Finally, I believe an experienced risk and insurance manager, one with an in-depth understanding of the ever-changing world of cyber risk along with significant credibility and influence with insurance companies, is an essential element in any successful cyber resiliency plan.
If you would like to discuss any of the concepts and information shared in this article, please contact us.
Employee Safety is key to a hospitals success. An injured employee is very costly to a hospital. It is not just the dollar amount of the injury. The soft cost of that employees injury are rarely measured. For rural and community hospitals employee safety is a unique challenge. Join us for a discussion about practical solutions to improve your hospital’s safety culture to help keep your hospital’s employees safe from what matters to them and your patients.
As the HOTCOMP Safety Group Administrator, we are co hosting a Safe Patient Handling webinar with Texas Mutual.
HealthSure is pleased to announce the addition of three new A Players to our team.
HealthSure is excited to welcome Heidi Hughes to our team as a Risk Advisor. She has already proven herself as an essential member in HealthSure’s team. Heidi brings a proven, creative talent for devising “outside the box” solutions that exceed client expectations and needs. “Heidi has illustrated that she is going to be an asset to our clients from day one. She brings a unique perspective to help our rural and community hospitals.” Brant Couch, CEO of HealthSure.
Heidi is passionate about relationship-building. With over 12 years of success initiating, nurturing and strengthening relationships, she knows what it takes to earn and sustain client loyalty. Heidi experience includes business development roles at high-profile payroll outsourcing and service firms. She is graduate of San Diego State (B.S. Business Administration). Heidi continues to pursue her love of personal fitness as the owner of Mighty Fit in Austin, TX.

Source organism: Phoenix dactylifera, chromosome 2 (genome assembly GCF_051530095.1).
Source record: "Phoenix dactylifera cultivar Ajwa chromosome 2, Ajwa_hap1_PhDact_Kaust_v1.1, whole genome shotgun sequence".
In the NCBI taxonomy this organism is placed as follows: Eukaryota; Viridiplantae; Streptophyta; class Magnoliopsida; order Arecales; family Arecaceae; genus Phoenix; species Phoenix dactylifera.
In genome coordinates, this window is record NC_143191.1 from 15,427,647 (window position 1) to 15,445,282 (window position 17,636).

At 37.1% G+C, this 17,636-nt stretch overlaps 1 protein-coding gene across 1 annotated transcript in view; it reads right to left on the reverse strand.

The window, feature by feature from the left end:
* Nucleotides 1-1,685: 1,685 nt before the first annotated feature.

HealthSure’s P&C team is excited to have two new team members. Brandy Blackwell and Christina Jessup have joined the HealthSure team as Associate Account Members to the team. Both Christina and Brandy bring a hands on customer service approach. “Since day one they have both jumped in to understand how they can best serve HealthSure’s clients. We are very excited to have them join the HealthSure family.” Jennifer Fudge, VP Operations.
Our purpose is to help healthcare organizations succeed in the increasingly complex world of risk and insurance, and we need to add more “A players” to our team to support the growth of our organization.
Please be on the look out for the following positions:
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This communication is designed to provide a summary of significant developments to our clients. Information presented is based on known provisions. Additional facts and information or future developments may affect the subjects addressed. It is intended to be informational and does not constitute legal advice regarding any specific situation. Plan sponsors should consult and rely on their attorneys for legal advice.